Communion Of Dreams


Spinning wheel got to go round.*

I was surprised when one of the other BBTI guys said that he had found a reproduction wheellock on Gunbroker recently, and that it wasn’t even horribly expensive. This one:

20200822_092520

Wheellock with Diablo double-barrel pistol.

I was surprised, because there aren’t many reproduction wheellocks out there that I was aware of. It’s a quirky firearm design from the 16th century (Ian from Forgotten Weapons has an excellent primer on Wheellock history and operation in this video), which was superseded by reliable & cheaper flintlocks, and not too many people are familiar with them. But it seems that a firm by the name of Mendi was producing them in Spain in the 1980s. This one is stamped along the top of the barrel “Jacobi Iserlohn”, which is a firm selling historical firearms in Iserlohn, Germany. You might be able to make out the stamp in this image:

20200822_100933

Jacobi Iserlohn.

We didn’t know much about the gun beyond what was stamped on it — it came with no paperwork or anything (which, being black powder, it didn’t need).  As you can see in the image above, it says that it is “CAL 45”, and a normal .451 lead ball seemed to fit, so …

So we figured we’d try and figure it out and shoot it, of course. The first thing was to check the bore, see if the mechanism worked, etc. Most things checked out fine, though it looked like someone had substituted welding rods clamped between a piece of thick lead sheet for the historical pyrite used to generate sparks. See for yourself:

20200822_111309

Welding rod?

Which would clamp in this (called the ‘dog’):

20200822_111313(0)

We adjusted the rods so they were equal length and extended far enough to engage the spinning wheel of the mechanism when the dog was lowered. So far, so good.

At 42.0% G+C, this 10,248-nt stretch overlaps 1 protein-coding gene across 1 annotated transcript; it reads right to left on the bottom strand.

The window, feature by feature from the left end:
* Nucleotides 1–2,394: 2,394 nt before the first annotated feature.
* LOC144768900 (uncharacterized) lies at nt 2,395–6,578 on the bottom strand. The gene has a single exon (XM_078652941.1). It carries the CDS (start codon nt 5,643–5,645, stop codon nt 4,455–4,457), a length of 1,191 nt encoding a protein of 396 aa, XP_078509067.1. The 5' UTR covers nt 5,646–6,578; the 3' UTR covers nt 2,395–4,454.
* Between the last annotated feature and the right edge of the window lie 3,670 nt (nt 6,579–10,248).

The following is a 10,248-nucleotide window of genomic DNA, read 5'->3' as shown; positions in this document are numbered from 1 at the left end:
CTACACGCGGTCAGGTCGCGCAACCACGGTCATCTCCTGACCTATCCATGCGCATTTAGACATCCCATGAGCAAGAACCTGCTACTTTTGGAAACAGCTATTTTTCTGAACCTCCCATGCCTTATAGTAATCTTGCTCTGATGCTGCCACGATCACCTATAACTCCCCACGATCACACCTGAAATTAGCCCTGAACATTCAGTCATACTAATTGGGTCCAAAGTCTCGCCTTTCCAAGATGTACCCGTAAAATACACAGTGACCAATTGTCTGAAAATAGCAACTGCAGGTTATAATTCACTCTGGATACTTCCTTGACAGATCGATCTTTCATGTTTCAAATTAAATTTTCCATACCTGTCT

Next was to test the wheel mechanism. The way a wheellock works is that there’s a spring inside the stock, attached to the inside of the wheel usually by a chain or strap. Using a suitable crank (we didn’t have one that came with the gun, so we used a simple adjustable wrench), you crank the wheel until a ratchet inside locks it into place. We discovered that this gun only needed to be cranked about half a turn before the ratchet clicked. When you pull the trigger the ratchet is released, and the wheel spins.

We tried that, and it seemed to work.

OK, time to load the thing. We elected to start with a mild load typical for other black powder handguns we have in .44/.45 — 30gr of fffg. The lead ball seemed to fit tightly enough into the bore that we went without a patch. All of that went smoothly.

Last was to put some powder in the pan and see if we could shoot it. First, we cranked the wheel into place. Then we put some powder beside where the wheel was, next to the touch-hole. And gave it a try:

Remember, we had no idea what to expect.

At least we got sparks. Just sparks. The powder in the pan failed to ignite. We considered the matter, and decided that we had been too stingy with the powder, that it needed to more or less fill the pan all around where the wheel protruded.

The result:

Excellent! It fired! It hit the target! It didn’t blow up and kill us! Yay!

So each of us had a go:

 

That last one’s me. And let me share what it felt like.

Mostly, like shooting any similarly sized/powerful black powder handgun, with the gentle push of black powder. But when you pulled the trigger, you could feel a little bit of torque as the wheel released and spun for a moment. It was different than either a flintlock or cap & ball handgun, in that regard. And the delay between pulling the trigger and ignition was about what it’s like with a flintlock, perhaps a little longer.

All in all, it was pretty cool. And it wasn’t something I expected to ever have a chance to actually try, since most of the wheellocks I was aware of were either 300+ year antiques or fairly high-end (and rare) custom reproductions. Needless to say, if you do get a chance to try one of these things, definitely do it.

Jim Downey

* of course.

(Cross posted to my ballistics blog.)



“In the before time.”